Date(s) - 17 Apr 2014
1:00 PM - 2:00 PM
Dave Whyte, University of Liverpool, UK
Corporate and white collar crime has been an ever present, if peripheral, theme in sociology for a large part of the past century. A consistent theme in this work has been the conceptualisation of corporations as ‘outside’ or standing in opposition to, the rule of law. Thus, it is now an established orthodoxy that corporations can be shown to commit crime routinely; it is no longer controversial to assert that corporations kill more people, maim more people and steal much more from people than all other criminal ‘types’, and that a great deal of this killing and stealing is ‘illegal’. Yet, at the same time we cannot avoid the residual fact of law that the corporation derives its ability to act from the legal form that is its raison d’être. This paper will argue that it is corporate ‘states of exception’ that constitute a key source of corporate power. This is especially apparent where economic force confronts workers’ rights in the context of what the paper calls ‘naked labour’. The paper will argue that an understanding of the corporation as an exceptional structure of power impels us move beyond a narrow concept of ‘corporate crime’ to demand fundamental structural change to the legal foundation of corporate power.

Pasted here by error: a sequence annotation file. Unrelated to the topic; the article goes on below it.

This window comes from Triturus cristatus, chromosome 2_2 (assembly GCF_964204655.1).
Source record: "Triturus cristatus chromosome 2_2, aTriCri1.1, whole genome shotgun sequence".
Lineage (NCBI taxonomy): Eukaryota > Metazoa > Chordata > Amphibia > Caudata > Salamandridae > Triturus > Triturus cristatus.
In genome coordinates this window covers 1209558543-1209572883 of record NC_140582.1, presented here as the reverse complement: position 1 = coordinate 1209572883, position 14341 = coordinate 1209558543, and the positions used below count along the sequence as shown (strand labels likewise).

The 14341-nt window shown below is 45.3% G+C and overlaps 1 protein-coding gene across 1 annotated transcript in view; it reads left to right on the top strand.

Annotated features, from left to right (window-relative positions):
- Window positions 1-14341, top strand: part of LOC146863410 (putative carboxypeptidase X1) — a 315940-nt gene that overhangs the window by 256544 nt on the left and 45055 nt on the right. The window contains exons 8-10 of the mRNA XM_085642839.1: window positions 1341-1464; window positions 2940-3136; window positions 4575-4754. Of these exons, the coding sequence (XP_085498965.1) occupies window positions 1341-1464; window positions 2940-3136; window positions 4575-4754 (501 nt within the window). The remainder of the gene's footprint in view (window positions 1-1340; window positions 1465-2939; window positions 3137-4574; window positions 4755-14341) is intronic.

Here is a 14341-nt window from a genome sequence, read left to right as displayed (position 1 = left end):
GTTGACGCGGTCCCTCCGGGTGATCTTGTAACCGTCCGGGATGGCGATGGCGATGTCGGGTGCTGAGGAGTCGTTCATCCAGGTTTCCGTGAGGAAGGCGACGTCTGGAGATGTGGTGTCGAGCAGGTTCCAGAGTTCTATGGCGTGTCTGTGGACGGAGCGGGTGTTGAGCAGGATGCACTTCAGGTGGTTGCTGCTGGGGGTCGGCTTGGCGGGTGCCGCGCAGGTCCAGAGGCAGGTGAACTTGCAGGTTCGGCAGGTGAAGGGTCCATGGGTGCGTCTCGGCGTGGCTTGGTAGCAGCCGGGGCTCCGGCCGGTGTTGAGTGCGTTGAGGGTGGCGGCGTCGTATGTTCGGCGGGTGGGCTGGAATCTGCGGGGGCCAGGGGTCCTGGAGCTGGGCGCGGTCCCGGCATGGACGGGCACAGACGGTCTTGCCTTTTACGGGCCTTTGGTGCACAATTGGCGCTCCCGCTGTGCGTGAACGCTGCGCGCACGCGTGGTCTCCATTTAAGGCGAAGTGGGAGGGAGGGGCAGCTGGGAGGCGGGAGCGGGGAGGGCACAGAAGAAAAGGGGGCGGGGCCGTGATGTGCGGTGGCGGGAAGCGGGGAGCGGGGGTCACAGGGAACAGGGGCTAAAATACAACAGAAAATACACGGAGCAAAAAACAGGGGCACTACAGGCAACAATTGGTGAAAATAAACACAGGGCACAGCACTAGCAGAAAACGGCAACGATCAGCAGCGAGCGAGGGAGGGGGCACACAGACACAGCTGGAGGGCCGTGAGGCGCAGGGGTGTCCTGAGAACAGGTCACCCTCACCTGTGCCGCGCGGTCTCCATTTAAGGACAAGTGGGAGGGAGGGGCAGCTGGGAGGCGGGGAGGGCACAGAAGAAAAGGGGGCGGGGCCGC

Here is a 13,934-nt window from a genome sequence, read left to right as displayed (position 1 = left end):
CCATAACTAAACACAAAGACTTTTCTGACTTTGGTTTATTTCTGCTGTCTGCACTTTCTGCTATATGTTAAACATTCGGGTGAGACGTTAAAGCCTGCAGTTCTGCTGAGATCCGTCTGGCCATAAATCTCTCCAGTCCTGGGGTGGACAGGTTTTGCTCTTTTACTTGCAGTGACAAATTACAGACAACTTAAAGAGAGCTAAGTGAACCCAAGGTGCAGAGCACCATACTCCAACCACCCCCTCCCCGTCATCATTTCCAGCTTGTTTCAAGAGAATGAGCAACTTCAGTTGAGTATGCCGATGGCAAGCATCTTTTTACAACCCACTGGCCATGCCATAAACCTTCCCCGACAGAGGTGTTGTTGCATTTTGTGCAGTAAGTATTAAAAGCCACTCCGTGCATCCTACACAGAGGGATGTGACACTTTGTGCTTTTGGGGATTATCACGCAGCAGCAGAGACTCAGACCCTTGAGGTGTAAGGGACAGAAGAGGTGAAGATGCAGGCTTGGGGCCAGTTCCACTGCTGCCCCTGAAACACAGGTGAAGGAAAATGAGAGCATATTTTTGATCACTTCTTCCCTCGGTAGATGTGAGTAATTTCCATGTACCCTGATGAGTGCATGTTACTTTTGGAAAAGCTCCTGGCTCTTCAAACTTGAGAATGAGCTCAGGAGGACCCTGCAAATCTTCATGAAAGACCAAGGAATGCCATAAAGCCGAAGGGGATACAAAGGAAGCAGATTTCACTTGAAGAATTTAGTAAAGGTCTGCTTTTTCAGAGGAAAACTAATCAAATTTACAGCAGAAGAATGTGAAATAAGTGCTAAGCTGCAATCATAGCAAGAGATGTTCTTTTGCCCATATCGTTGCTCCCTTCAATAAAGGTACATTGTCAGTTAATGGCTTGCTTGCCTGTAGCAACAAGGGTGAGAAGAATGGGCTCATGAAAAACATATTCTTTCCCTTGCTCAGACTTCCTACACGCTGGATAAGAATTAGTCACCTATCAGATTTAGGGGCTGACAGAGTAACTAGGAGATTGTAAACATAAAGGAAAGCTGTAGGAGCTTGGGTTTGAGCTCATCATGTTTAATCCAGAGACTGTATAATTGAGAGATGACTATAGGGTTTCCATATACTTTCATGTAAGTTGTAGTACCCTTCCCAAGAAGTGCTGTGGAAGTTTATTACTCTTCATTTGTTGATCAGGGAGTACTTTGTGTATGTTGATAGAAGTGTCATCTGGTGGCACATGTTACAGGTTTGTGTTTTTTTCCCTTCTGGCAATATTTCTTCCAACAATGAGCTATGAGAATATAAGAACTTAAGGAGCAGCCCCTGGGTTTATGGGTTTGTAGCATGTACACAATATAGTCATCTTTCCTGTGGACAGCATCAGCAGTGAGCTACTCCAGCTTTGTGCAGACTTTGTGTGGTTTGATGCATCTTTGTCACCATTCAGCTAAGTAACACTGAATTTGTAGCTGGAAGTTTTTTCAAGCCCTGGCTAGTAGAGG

Dave Whyte is Reader in Sociology at the University of Liverpool where he conducts research on the relationship between law and state-corporate power. His books include Crimes of the Powerful (Open University Press, 2009) and Regulatory Surrender (Institute of Employment Rights, 2010 with Steve Tombs). He is currently engaged in long-term collaborative research with UK Corporate Watch and the Institute of Employment Rights.
Thursday 17th April 1-2 pm, Room N302 (3rd Floor, Menzies Building, Monash University Clayton)
RSVP to Bree.Carlton@monash.edu by Tuesday 15th April 2014